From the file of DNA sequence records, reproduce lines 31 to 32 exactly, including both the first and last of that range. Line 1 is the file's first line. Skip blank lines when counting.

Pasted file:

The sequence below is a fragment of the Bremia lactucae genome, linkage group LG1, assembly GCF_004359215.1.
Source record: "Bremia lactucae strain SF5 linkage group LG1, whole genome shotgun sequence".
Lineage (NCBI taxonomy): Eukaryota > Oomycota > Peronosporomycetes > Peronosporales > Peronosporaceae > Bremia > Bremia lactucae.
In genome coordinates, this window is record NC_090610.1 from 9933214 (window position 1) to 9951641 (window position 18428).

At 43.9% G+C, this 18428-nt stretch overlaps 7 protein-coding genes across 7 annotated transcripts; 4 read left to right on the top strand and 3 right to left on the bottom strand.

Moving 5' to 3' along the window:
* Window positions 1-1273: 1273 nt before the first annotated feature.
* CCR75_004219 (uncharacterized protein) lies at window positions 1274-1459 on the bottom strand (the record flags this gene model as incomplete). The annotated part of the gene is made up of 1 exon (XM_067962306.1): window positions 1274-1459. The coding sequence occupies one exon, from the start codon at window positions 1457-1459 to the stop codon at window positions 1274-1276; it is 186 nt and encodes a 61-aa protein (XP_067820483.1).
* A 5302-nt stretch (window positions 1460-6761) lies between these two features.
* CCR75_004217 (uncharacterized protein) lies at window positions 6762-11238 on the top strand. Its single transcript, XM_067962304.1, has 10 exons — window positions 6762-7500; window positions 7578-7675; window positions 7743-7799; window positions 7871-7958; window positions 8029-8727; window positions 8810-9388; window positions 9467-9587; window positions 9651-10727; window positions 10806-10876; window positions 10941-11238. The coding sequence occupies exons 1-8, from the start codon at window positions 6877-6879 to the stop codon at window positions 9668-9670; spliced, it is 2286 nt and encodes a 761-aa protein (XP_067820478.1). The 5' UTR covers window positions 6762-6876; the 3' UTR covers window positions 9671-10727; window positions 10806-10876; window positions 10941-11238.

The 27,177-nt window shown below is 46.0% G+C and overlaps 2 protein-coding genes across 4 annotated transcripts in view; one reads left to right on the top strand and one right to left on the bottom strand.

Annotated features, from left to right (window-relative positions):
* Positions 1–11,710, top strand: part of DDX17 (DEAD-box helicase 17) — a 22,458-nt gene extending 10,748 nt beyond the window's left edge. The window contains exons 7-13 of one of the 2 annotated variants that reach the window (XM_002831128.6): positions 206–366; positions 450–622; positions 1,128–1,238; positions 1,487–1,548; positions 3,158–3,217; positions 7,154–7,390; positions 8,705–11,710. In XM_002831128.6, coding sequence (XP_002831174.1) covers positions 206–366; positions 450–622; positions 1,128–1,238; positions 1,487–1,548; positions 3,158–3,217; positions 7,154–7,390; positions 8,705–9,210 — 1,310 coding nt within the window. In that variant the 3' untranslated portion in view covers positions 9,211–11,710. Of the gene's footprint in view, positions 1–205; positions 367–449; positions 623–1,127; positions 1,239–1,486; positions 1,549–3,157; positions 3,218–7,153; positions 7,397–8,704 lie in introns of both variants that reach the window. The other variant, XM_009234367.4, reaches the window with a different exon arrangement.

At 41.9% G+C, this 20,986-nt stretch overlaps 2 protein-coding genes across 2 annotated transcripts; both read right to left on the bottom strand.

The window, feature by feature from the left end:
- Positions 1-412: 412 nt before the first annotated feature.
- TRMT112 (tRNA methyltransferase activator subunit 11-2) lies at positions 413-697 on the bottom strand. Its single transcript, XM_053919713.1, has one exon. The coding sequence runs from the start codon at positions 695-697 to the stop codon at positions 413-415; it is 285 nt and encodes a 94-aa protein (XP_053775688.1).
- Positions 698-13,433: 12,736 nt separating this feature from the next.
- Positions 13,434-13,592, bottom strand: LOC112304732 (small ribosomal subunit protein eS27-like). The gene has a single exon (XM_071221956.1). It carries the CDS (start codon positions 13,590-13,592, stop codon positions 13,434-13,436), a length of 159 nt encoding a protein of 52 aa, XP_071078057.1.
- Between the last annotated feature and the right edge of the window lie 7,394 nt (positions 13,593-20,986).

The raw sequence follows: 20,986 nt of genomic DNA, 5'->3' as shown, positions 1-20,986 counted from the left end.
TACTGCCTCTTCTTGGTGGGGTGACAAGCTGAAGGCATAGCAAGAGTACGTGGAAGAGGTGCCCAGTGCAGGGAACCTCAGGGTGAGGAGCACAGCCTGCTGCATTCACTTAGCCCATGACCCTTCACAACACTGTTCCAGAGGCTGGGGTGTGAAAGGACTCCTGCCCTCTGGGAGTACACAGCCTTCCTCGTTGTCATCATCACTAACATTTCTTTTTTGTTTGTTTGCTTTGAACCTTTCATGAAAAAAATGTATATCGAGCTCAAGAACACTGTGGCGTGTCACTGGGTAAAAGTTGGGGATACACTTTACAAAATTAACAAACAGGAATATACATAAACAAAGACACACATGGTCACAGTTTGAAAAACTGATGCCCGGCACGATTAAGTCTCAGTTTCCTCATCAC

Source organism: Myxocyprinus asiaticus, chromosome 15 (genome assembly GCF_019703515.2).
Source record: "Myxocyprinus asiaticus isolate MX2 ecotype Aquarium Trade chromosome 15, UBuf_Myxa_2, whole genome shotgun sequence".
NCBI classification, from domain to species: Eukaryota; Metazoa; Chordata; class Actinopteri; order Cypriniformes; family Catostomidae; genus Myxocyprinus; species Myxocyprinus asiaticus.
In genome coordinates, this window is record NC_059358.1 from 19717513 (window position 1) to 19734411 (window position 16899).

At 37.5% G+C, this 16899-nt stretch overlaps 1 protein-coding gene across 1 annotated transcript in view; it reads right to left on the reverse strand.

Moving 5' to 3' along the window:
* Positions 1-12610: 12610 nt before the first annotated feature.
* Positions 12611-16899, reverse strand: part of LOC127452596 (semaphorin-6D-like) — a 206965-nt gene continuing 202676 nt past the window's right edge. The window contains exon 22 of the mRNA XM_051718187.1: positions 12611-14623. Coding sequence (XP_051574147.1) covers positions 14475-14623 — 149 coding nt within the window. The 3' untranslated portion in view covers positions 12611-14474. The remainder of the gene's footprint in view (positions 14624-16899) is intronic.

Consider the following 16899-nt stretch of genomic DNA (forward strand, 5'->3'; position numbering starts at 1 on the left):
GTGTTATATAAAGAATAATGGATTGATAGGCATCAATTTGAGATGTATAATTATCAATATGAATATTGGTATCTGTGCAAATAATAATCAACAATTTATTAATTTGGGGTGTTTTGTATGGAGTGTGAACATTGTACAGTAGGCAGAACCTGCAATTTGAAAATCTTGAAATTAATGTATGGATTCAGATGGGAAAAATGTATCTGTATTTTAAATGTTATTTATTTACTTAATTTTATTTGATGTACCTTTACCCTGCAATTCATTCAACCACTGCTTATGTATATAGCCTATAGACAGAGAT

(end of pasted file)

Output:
Consider the following 16899-nt stretch of genomic DNA (forward strand, 5'->3'; position numbering starts at 1 on the left):
GTGTTATATAAAGAATAATGGATTGATAGGCATCAATTTGAGATGTATAATTATCAATATGAATATTGGTATCTGTGCAAATAATAATCAACAATTTATTAATTTGGGGTGTTTTGTATGGAGTGTGAACATTGTACAGTAGGCAGAACCTGCAATTTGAAAATCTTGAAATTAATGTATGGATTCAGATGGGAAAAATGTATCTGTATTTTAAATGTTATTTATTTACTTAATTTTATTTGATGTACCTTTACCCTGCAATTCATTCAACCACTGCTTATGTATATAGCCTATAGACAGAGAT